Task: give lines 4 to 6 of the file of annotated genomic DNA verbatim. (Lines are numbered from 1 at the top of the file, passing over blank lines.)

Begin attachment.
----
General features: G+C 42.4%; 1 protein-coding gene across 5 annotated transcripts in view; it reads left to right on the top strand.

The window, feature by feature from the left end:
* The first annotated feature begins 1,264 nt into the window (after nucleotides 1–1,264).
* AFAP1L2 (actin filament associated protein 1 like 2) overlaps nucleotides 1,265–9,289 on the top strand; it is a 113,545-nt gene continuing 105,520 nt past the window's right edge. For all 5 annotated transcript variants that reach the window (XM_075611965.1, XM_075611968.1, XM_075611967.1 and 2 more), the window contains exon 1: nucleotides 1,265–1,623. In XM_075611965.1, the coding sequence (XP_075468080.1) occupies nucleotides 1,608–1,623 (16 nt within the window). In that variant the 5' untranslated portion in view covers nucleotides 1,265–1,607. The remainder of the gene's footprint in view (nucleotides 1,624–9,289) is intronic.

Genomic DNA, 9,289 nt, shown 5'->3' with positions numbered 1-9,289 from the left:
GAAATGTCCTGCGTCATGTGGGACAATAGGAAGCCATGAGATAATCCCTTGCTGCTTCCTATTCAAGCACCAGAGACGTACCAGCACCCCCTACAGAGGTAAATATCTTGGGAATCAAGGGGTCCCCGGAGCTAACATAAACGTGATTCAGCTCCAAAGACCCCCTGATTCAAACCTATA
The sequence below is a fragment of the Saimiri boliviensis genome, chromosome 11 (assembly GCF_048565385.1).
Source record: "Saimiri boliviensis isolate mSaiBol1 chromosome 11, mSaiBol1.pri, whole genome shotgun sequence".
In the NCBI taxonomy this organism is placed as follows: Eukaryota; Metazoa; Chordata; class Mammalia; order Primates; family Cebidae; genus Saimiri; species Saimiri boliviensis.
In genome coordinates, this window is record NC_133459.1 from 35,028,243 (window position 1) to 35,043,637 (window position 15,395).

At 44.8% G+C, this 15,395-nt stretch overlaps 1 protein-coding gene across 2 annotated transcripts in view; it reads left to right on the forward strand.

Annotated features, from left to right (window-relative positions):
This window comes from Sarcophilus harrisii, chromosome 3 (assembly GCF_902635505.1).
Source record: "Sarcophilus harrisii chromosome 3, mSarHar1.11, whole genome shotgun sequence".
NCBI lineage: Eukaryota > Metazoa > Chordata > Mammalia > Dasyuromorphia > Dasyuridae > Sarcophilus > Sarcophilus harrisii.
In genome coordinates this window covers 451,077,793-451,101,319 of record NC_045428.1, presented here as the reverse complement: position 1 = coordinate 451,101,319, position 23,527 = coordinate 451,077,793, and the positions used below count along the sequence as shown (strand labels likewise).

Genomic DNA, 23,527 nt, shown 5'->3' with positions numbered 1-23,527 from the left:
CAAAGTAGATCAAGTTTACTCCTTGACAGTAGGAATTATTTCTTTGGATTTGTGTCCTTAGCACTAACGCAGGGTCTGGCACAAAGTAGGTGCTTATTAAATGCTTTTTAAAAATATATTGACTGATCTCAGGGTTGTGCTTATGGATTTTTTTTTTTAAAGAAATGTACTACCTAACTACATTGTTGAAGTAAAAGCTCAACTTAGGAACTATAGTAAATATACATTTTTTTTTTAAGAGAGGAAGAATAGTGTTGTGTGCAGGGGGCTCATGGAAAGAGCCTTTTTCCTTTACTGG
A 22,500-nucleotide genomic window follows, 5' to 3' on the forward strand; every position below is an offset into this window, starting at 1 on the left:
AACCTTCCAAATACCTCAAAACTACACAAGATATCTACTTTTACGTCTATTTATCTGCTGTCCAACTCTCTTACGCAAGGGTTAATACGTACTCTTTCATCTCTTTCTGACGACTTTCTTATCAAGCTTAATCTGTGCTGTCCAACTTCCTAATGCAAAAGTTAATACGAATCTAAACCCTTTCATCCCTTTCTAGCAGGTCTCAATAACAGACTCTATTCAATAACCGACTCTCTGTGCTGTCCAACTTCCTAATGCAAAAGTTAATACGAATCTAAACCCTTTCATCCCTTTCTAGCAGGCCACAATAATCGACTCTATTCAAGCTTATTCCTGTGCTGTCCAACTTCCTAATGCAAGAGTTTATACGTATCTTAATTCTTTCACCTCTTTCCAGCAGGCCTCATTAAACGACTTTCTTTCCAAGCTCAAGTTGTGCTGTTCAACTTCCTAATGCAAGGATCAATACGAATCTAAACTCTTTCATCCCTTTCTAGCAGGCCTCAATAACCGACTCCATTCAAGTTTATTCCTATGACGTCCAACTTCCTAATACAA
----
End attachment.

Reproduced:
* AFAP1L2 (actin filament associated protein 1 like 2) overlaps nucleotides 1,265–9,289 on the top strand; it is a 113,545-nt gene continuing 105,520 nt past the window's right edge. For all 5 annotated transcript variants that reach the window (XM_075611965.1, XM_075611968.1, XM_075611967.1 and 2 more), the window contains exon 1: nucleotides 1,265–1,623. In XM_075611965.1, the coding sequence (XP_075468080.1) occupies nucleotides 1,608–1,623 (16 nt within the window). In that variant the 5' untranslated portion in view covers nucleotides 1,265–1,607. The remainder of the gene's footprint in view (nucleotides 1,624–9,289) is intronic.

Genomic DNA, 9,289 nt, shown 5'->3' with positions numbered 1-9,289 from the left:
GAAATGTCCTGCGTCATGTGGGACAATAGGAAGCCATGAGATAATCCCTTGCTGCTTCCTATTCAAGCACCAGAGACGTACCAGCACCCCCTACAGAGGTAAATATCTTGGGAATCAAGGGGTCCCCGGAGCTAACATAAACGTGATTCAGCTCCAAAGACCCCCTGATTCAAACCTATA